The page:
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The war crime trials held at Nuremberg are one of the most well-known trials against humanity in history. These trials were very complex and consisted of many people from many different countries. Justice was a big part of these trials and justice was served to the people who were tried and convicted throughout this complex process. The specific name for these trials was the International Military Tribunal, often referred to as IMT (Taylor Intro). These were complex trials which sought to break new legal ground on major issues of international law (Taylor 4).
Simply, the Nuremberg trials were created to convict the people who were involved in the Holocaust and the destruction of Poland as well as other events. The events of the Nazi era were a major part of the Nuremberg trials (Taylor 3). These trials were much more intricate than the average person would think. It changed the lives of many, many people; not only were the families of those convicted but of the people who sat in on the hearings were affected. Everyone who was remotely involved in these trials was affected by them. But what law was the International Military Tribunal enforcing? Ordinary courts and trials are based on the statuses of sovereign nations.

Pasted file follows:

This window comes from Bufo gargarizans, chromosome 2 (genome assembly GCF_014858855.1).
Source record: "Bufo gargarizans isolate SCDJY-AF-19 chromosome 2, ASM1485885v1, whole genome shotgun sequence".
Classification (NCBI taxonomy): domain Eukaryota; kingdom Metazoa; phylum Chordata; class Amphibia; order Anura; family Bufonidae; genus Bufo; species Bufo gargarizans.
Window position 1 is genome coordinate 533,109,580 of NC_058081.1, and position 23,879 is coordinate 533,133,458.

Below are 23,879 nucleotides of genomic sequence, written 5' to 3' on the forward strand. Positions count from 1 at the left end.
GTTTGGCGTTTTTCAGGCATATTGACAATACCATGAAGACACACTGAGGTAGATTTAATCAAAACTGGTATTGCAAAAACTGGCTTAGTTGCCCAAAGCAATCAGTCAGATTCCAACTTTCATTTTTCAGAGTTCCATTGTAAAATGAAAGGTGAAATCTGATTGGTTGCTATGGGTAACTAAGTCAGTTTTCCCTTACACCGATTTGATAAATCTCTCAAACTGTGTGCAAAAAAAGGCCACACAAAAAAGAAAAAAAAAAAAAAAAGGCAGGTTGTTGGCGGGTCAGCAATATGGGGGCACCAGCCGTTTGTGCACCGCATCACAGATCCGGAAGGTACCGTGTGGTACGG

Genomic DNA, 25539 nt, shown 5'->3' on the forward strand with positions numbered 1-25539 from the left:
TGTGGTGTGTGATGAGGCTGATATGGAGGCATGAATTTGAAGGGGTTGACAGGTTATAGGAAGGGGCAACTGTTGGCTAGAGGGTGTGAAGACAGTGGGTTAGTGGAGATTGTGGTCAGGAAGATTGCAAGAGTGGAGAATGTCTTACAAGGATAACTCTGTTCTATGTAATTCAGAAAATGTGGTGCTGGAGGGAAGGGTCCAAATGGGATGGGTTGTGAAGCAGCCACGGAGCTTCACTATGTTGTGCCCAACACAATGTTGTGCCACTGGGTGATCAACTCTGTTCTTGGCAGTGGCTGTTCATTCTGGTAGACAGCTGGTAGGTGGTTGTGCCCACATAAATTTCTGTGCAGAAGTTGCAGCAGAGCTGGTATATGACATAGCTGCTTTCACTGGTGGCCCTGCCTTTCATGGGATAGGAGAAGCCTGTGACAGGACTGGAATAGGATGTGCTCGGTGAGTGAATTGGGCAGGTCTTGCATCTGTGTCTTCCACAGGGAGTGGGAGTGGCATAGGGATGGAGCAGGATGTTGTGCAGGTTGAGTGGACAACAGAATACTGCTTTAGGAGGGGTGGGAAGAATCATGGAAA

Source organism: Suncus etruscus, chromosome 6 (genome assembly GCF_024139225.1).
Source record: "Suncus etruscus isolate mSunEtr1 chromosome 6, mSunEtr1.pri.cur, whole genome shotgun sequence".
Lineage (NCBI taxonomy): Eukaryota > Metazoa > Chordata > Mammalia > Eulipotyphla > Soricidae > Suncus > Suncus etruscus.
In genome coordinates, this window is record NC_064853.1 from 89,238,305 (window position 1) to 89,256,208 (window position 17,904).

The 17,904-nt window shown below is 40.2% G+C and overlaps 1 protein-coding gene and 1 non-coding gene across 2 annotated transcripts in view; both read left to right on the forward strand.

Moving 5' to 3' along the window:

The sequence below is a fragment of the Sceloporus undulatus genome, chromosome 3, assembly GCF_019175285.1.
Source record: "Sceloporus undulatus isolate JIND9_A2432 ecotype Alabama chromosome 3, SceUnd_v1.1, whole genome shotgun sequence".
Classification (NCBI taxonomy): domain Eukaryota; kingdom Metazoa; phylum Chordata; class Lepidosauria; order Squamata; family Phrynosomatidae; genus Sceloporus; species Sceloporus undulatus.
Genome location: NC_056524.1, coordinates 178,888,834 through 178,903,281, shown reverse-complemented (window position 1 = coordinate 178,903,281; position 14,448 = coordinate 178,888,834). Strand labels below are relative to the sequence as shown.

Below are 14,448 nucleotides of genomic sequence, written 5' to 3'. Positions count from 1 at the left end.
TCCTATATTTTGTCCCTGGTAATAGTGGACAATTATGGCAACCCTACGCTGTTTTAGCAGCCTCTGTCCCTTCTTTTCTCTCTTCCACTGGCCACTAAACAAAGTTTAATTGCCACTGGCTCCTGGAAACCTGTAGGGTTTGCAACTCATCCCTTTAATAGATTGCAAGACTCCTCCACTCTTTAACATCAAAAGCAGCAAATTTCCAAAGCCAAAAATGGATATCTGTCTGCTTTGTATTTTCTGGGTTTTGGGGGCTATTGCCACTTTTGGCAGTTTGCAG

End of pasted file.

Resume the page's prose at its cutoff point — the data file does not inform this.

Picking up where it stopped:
However, the IMT was no ordinary court. It was established by the United States and three other major European Nations, and the laws by which the IMT was bound were not the laws of those or of any other nations. For its rules on crime the IMT looked primarily to the international “laws of war,” violations were called “war crimes” (Taylor 5). Humanitarianism played a large role in the development of the laws for Nuremberg (Taylor 5). The laws by which the tribunal would follow were not chosen over a day’s time but, they were well thought out, reviewed and reviewed again. This was necessary for the simple reason that there would be no way for the accused to beat the system because something in the wording was wrong.
One of the most famous trials from Nuremberg was that of Goering; Hermann Goering. Goering was commander in chief of the air force, president of the Reichstag, and prime minister of Russia. He was found guilty for crimes against peace, war crimes, and crimes against humanity (Goldensohn 101). It took much more than just taking a look at what Goering did during his time of doing these disastrous things, they looked at his parents, his childhood; they took a look at his personal issues. They went deep enough even to look at his past wives (Goldensohn 101). Unlike most people convicted throughout the trials; Goering was willing to accept that he actually did these things. He admitted his wrong doings (Goldensohn 102). Usually the convicted would try to fight the system.